If you are a South Cambs tenant and have a parking problem or dispute, contact your housing officer to discuss the issue before it escalates. 

We don't allocate parking spaces to individuals so please be considerate with parking such as avoid parking on grassed areas.  We ask you to only park on hardstanding surfaces.  If you would like to create a hardstanding or driveway you can apply online for permission for this work. 

Return to the top of the page


Reporting hate crimes and incidents

If you need to report a Hate Incident or Hate Crime, please see the hate crime guidance and advice from Cambridgeshire Constabulary.


Community Trigger

The Community Trigger, also known as the ASB case review, is a statutory provision introduced in the Anti-Social Behaviour, Crime and Policing Act 2014. It is a safety net for victims of anti-social behaviour. 

The Community Trigger is the victim’s right to request a review of their case if they feel that no effective action has been taken to resolve it. The community trigger is not about blame. Its focus is on problem solving the case, using the expertise of partner agencies, to identify a resolution

For the purposes of the Community Trigger, the anti-social behaviour must be serious and persistent in nature and this behaviour is defined as: -

  • Conduct that has caused, or is likely to cause, harassment, alarm, or distress to any person.
  • Conduct capable of causing nuisance or annoyance to a person in relation to that person’s occupation of residential premises.

Community Trigger application

Return to the top of the page

Frequently Asked Questions

I have noticed graffiti on walls of communal areas, what should I do?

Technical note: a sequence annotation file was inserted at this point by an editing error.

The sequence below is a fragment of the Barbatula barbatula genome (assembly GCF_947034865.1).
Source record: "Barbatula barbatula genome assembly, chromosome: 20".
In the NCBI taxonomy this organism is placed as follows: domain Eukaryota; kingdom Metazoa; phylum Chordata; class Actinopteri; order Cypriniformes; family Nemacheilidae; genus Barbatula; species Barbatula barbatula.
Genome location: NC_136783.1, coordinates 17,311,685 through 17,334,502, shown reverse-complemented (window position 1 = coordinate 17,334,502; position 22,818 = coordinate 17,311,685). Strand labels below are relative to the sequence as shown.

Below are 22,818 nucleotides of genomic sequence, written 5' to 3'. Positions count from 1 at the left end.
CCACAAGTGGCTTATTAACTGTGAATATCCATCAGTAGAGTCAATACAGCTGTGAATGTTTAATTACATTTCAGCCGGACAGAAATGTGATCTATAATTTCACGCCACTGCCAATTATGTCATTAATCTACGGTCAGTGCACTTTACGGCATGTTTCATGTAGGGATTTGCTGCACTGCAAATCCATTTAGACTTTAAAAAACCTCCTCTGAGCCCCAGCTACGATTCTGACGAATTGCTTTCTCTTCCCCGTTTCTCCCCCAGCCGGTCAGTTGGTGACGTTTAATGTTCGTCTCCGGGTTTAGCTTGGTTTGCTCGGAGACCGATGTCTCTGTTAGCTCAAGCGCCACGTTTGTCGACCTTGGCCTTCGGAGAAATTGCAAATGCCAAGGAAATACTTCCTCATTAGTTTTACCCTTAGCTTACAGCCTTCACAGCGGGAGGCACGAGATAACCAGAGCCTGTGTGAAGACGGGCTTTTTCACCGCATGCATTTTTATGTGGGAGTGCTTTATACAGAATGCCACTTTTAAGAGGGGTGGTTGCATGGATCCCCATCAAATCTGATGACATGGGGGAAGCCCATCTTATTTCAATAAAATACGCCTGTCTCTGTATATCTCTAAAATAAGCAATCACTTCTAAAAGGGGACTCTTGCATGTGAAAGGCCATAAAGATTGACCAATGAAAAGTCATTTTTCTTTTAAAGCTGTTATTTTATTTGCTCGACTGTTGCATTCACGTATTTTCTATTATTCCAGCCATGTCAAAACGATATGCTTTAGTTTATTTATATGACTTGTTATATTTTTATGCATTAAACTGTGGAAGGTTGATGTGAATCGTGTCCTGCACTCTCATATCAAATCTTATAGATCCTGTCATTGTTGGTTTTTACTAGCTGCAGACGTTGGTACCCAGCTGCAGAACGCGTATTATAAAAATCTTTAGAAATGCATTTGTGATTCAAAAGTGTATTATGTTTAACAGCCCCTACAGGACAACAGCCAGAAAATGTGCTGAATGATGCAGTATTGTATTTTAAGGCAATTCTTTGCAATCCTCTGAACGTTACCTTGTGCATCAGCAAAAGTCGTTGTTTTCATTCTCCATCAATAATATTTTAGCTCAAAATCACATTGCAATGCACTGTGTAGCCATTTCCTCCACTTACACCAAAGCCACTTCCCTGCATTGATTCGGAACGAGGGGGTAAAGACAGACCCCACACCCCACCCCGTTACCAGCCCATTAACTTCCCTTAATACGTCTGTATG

Let us know, and tell us the exact location of the graffiti and details of the parties involved if known.

Someone has deliberately damaged my property, what should I do?

Report it to the police and get an incident number. If you know who carried out the damage and they are a South Cambs tenant, you can inform the Housing Department.

Local children are playing football and damaging trees etc. on the green, what do I do?

You should call the police and report it as an incident.

Is it my responsibility to maintain my garden?

Yes, you are responsible for regularly keeping your garden tidy which includes cutting the lawn and trimming the hedges. If your garden is overgrown and there is no good reason why you cannot maintain it, we may clear it and recharge you for the work.

If I make a complaint can I remain anonymous?

Yes, your complaint will be kept anonymous where it is requested and where deemed appropriate.

I am a private landowner. Who can help define our boundaries?

For questions relating to private land ownership, you should directly contact the Land Registry.

Can I fix anything (i.e. washing line, bird box, trellis) to a neighbouring boundary fence?

You can attach items to a fence that is your own. If your neighbour owns the fence, do ask them for their permission first. If you are in doubt who owns the fence you can request advice from the Property Surveyor/Lands Officer.

Return to the top of the page

Was this web page helpful?

Feedback form

Your feedback
Do you require feedback from a member of the team?
Your details